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Sonic Hedgehog signalling promotes perilesion cell proliferation and functional improvement following cortical contusion injury

Pringle, Ashley K, Solomon, Elshadaie, Coles, Benjamin J, Desousa, Brandon R, Shtaya, Anan, Gajavelli, Shyam, Dabab, Nedal, Zaben, Malik J, Bulters, Diederik O, Bullock, M Ross and Ahmed, Aminul I 2020. Sonic Hedgehog signalling promotes perilesion cell proliferation and functional improvement following cortical contusion injury. Neurotrauma Reports 2 (1) , pp. 27-38. 10.1089/neur.2020.0016

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Abstract

Traumatic brain injury (TBI) is a leading cause of death and disability globally. No drug treatments are available, so interest has turned to endogenous neural stem cells (NSCs) as alternative strategies for treatment. We hypothesized that regulation of cell proliferation through modulation of the sonic hedgehog pathway, a key NSC regulatory pathway, could lead to functional improvement. We assessed sonic hedgehog (Shh) protein levels in the cerebrospinal fluid (CSF) of patients with TBI. Using the cortical contusion injury (CCI) model in rodents, we used pharmacological modulators of Shh signaling to assess cell proliferation within the injured cortex using the marker 5-Ethynyl-2’-deoxyuridine (EdU); 50mg/mL. The phenotype of proliferating cells was determined and quantified. Motor function was assessed using the rotarod test. In patients with TBI there is a reduction of Shh protein in CSF compared with control patients. In rodents, following a severe CCI, quiescent cells become activated. Pharmacologically modulating the Shh signaling pathway leads to changes in the number of newly proliferating injury-induced cells. Upregulation of Shh signaling with Smoothened agonist (SAG) results in an increase of newly proliferating cells expressing glial fibrillary acidic protein (GFAP), whereas the Shh signaling inhibitor cyclopamine leads to a reduction. Some cells expressed doublecortin (DCX) but did not mature into neurons. The SAG-induced increase in proliferation is associated with improved recovery of motor function. Localized restoration of Shh in the injured rodent brain, via increased Shh signaling, has the potential to sustain endogenous cell proliferation and the mitigation of TBI-induced motor deficits albeit without the neuronal differentiation.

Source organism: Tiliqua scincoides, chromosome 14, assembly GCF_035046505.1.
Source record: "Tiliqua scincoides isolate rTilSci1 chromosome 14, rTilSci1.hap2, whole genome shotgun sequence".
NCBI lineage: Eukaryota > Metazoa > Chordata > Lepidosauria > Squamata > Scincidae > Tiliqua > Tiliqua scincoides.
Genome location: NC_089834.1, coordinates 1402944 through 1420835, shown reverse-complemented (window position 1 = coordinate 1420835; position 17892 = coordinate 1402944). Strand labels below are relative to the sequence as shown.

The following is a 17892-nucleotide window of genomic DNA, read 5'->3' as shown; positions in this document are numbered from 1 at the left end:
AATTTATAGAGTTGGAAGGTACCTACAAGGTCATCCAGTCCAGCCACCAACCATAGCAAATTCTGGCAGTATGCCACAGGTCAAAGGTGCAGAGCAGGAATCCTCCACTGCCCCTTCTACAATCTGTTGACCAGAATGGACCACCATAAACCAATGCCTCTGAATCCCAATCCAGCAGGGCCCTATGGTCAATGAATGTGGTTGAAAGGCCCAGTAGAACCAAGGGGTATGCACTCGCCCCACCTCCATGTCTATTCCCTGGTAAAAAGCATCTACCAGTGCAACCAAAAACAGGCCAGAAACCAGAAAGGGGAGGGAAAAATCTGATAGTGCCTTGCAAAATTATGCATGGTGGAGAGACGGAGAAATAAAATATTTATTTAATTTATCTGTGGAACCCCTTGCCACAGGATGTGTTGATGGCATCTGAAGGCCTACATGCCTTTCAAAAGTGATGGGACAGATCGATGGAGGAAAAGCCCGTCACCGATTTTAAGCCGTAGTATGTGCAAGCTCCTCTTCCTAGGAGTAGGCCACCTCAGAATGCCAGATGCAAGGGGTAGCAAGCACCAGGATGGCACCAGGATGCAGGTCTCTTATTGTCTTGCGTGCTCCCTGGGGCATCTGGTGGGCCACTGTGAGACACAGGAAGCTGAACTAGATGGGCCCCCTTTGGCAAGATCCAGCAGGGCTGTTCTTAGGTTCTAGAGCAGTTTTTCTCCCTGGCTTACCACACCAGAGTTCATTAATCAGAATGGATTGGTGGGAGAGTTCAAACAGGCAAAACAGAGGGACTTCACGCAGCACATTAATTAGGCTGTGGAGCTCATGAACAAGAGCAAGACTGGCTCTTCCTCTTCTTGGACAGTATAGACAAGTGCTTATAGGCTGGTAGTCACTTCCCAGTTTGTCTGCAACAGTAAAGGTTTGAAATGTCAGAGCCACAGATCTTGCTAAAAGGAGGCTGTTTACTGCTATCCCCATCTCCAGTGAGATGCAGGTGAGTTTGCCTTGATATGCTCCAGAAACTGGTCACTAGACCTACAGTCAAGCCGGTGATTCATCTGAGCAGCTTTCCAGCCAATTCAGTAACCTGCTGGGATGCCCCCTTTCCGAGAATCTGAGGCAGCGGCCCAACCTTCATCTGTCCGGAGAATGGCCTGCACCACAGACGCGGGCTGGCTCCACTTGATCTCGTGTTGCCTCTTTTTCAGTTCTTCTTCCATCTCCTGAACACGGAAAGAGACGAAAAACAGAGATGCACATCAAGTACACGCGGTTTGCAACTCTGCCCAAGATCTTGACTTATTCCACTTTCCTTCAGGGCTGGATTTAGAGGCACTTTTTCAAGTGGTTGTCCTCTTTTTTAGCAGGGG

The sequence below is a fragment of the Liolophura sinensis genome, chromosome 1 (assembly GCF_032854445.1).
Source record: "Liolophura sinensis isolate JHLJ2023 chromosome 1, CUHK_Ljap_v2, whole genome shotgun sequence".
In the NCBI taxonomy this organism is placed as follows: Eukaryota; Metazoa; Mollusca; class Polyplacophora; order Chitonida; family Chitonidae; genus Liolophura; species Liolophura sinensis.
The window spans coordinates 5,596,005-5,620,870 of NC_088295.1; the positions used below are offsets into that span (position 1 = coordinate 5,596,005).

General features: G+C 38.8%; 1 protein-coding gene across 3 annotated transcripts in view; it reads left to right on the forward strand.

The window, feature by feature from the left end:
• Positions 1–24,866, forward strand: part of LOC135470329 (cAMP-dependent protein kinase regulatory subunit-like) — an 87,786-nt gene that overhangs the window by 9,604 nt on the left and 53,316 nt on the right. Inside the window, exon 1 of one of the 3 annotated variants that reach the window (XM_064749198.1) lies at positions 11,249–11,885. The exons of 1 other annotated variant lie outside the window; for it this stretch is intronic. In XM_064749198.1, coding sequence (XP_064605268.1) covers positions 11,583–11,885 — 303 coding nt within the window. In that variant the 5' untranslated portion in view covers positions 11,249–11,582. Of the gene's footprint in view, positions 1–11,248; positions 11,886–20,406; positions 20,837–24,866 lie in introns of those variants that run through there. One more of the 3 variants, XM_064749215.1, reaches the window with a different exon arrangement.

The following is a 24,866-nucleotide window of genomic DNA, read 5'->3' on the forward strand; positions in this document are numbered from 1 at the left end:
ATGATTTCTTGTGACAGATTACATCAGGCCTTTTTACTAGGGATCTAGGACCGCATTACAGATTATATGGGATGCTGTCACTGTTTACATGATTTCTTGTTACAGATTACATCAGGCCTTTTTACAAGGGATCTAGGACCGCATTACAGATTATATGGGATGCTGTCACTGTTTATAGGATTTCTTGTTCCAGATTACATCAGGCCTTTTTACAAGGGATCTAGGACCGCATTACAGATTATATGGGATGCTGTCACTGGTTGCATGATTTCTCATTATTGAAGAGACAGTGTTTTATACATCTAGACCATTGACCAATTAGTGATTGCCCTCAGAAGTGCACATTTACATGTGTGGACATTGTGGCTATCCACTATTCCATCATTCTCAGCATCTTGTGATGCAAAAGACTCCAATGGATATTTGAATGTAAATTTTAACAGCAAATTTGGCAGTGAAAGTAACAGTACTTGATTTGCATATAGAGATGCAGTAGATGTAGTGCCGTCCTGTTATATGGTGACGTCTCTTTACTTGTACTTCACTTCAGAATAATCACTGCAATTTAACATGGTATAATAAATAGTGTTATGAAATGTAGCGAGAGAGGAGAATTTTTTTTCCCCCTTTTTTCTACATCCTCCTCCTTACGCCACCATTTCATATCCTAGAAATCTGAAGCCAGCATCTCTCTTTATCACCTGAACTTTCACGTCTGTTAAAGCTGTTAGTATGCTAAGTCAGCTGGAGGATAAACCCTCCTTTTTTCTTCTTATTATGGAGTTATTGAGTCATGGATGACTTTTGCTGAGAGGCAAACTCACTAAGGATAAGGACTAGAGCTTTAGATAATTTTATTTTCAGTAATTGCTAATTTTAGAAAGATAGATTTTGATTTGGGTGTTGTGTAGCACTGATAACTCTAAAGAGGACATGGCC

Item Type: Article
Date Type: Publication
Status: Published
Schools: Medicine
Neuroscience and Mental Health Research Institute (NMHRI)
ISSN: 2689-288X
Date of First Compliant Deposit: 7 January 2021
Date of Acceptance: 14 December 2020
Last Modified: 11 Feb 2021 13:31
URI: http://orca.cf.ac.uk/id/eprint/137312

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